Shorter v. Commonwealth – When your passenger testifies that you were not DUI because you were not even driving, make sure your witness does a good job on the stand.
In this DUI accident case, a witness heard a loud “bang” and saw an accident scene. He saw five people leave the crashed vehicle and saw the defendant lying in the front seat, under the steering wheel. A defense witness testified that she was a passenger and that the defendant was not driving.
The Court held that there was circumstantial evidence proving that the defendant was the driver. First, he was in the front seat under the steering wheel soon after the accident. Second, he fled the scene before the police arrived. Third, the trial judge did not believe the witness.
If possible, the defendant in this case should have called other passengers of his car to testify that he was not the driver.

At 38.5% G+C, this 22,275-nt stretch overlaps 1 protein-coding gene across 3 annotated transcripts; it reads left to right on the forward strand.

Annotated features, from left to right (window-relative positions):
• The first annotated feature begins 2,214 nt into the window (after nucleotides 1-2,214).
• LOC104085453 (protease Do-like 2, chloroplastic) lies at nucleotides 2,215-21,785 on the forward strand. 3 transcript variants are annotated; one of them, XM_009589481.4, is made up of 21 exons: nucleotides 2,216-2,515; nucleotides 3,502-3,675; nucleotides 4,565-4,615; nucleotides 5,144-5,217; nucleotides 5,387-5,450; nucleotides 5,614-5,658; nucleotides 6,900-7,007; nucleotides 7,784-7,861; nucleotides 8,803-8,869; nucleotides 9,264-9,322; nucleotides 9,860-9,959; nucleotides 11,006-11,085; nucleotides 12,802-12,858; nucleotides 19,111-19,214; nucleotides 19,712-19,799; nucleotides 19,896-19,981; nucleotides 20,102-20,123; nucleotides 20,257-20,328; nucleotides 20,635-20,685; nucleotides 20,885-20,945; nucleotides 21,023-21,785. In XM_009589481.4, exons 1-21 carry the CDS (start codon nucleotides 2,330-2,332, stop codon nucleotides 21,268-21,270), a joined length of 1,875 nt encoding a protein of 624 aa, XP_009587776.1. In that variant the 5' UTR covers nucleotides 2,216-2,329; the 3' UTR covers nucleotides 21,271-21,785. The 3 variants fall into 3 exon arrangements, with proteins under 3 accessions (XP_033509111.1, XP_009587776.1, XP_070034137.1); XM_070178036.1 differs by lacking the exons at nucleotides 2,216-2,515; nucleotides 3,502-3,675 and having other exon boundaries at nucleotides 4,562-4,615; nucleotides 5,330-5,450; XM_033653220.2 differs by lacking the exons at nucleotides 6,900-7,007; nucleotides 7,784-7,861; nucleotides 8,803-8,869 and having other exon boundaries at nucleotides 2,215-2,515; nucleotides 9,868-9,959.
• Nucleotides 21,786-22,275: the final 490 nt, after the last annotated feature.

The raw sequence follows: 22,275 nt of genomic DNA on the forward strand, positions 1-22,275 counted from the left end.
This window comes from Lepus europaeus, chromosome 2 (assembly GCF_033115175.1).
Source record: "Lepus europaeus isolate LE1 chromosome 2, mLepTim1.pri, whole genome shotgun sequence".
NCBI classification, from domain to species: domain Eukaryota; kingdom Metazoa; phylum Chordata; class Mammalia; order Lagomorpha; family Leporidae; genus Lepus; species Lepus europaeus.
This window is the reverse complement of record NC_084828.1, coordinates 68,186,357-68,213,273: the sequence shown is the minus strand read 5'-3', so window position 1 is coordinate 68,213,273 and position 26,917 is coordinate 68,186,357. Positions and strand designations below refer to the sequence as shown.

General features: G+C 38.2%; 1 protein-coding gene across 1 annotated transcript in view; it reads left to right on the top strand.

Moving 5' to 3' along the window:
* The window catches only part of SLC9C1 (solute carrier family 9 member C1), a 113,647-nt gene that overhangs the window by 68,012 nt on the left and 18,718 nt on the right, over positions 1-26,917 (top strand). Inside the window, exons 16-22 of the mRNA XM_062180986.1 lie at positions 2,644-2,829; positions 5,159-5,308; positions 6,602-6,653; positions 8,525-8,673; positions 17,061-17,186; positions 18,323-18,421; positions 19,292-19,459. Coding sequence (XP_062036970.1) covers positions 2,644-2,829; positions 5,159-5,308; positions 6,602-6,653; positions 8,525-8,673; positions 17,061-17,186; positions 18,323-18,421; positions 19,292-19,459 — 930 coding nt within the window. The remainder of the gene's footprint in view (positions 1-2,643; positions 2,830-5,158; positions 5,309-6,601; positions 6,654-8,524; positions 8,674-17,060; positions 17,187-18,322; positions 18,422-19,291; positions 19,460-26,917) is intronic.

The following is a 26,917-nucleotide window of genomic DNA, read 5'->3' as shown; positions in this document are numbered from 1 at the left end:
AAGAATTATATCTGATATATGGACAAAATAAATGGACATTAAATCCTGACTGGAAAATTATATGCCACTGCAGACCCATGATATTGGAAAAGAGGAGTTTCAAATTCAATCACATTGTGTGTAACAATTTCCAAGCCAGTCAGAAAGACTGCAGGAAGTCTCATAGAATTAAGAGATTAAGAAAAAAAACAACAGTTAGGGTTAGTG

It should be noted that one judge filed a concurring opinion. He wrote that he would have dismissed the case without even getting to the merits because Shorter failed to object to the sufficiency of the evidence at trial, preserving the appealable issue. This lesson should not be lost. Make sure you object timely and properly preserve your objections. In this case, the appeal was filed using a Statement of Facts and not a trial transcript. Never, never, never go to trial on a DUI in Circuit Court without hiring a court reporter to make a transcript. It is too easy to fall into a procedural default trap when you have to cobble together a Statement of Facts after the trial.